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Protocol design question - Journal of Omnifarious

Jan. 27th, 2007

11:58 am - Protocol design question

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From:srlamb
Date:January 27th, 2007 10:01 pm (UTC)

What's the goal of coalescing chunks?

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It sounds like by allowing intermediaries to coalesce chunks, you're hoping to save bandwidth and/or storage costs. If that's true, let's determine the overhead of the worst case - infinite message size (so unchunked overhead approaches zero), generously large headers (say, 5 bytes offset (good for the full tebibyte at one-byte granularity), 5 bytes length (likewise), and SHA-512 means 64 bytes MAC), and stingy chunk sizes (say, 4,096 bytes including headers). 1-(4096-5-5-64)/4096 = 1.8% overhead. That's not so bad.

If it's not good enough...what's a typical MAC, 8 bytes? And if you said that all non-final chunks had to be 16,384 bytes, then you could do something like using 5 bytes for both the offset and the length - mask off the top 26 bits for the offset, mask off the bottom 14 bits for the length. I guess that's not quite right, as you'd have trouble terminating messages that are a multiple of the chunk size; you might have to steal another bit from the MAC for a 'final' flag (leaving a 63-bit MAC). That's 13 bytes of headers in a 16,384 byte chunk. 0.08% overhead.

Actually, you could do even more if you always check MACs serially. Have it be a running total, not just of the one chunk. 64-bit MAC, 15-bit length, 1-bit terminal flag means 10 bytes overhead. At maximum chunk size of 32,768 bytes, that's 0.03%.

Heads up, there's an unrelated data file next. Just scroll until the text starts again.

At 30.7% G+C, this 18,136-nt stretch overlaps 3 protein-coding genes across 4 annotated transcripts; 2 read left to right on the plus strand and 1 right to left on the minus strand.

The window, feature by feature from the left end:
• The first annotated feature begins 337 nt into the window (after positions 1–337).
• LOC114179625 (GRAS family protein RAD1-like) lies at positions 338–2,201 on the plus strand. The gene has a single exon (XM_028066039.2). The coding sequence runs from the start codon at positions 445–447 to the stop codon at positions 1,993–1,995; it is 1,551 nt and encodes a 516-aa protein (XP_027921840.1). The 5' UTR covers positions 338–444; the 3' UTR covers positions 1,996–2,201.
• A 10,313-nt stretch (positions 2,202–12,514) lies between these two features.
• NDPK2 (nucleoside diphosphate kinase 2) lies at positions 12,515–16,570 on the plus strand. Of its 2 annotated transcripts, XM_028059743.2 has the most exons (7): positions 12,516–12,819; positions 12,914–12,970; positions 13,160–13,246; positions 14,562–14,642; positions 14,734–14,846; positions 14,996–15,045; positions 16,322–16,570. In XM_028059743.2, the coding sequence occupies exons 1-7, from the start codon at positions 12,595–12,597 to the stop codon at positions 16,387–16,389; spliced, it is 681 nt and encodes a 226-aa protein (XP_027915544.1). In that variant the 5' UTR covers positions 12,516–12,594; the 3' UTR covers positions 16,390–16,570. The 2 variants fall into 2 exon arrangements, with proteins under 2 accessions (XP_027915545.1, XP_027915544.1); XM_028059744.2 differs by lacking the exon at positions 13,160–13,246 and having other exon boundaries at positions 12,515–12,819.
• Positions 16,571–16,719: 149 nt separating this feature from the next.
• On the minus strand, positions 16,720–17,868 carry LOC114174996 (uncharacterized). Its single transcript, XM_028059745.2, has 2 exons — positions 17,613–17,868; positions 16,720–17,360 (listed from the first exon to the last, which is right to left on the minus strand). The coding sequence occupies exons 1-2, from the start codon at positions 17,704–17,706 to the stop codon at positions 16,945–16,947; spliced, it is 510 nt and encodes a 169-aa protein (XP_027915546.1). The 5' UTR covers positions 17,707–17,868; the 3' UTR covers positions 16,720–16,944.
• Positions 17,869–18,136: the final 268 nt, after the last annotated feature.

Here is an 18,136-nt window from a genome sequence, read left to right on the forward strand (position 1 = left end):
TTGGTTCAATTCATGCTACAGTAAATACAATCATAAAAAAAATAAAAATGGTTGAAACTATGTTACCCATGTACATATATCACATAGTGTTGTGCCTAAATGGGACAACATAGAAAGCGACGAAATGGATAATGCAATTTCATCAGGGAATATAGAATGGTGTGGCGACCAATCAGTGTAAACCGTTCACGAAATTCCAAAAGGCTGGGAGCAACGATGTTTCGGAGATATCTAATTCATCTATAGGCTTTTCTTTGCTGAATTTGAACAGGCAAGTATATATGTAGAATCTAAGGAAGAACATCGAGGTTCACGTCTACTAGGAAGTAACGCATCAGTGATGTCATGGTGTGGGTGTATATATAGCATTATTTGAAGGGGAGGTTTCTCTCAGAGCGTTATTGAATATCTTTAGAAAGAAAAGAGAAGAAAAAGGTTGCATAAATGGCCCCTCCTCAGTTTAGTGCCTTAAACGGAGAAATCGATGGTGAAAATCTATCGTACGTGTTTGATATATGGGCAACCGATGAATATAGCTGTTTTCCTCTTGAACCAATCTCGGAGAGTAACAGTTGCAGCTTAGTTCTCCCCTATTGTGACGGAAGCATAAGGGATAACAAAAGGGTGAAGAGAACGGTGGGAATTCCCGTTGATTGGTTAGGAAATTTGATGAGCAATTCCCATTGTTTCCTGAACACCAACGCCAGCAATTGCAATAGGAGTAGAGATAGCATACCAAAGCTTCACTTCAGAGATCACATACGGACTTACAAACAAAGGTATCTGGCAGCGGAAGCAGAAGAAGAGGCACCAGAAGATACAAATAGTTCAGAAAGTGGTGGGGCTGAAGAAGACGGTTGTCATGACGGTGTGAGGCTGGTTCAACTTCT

You could have stingy MAC on each chunk and a really strong one at the end.
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From:omnifarious
Date:January 28th, 2007 02:26 am (UTC)

Re: What's the goal of coalescing chunks?

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I'm using the count type. So the per-message overhead for the length field is very small. The MAC OTOH is much larger, but your other idea of using much smaller MAC for the intermediate values is a really interesting one. That would solve the "The MAC can be used to make it seem that the message ends early." problem since the final MAC would be required to be a full 256 bits.

It isn't exactly to allow intermediaries to save overhead. It's more to allow intermediaries more flexibility in dealing with messages in whatever way is efficient for them.

And to answer your other question, my main concern is a DoS attack on the recipient. But really nothing I can do will makes this even a tiny bit harder. It's just better for a recipient to advertise a maximum message size that it can deal with without using too many resources.

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From:srlamb
Date:January 28th, 2007 02:49 am (UTC)

Re: What's the goal of coalescing chunks?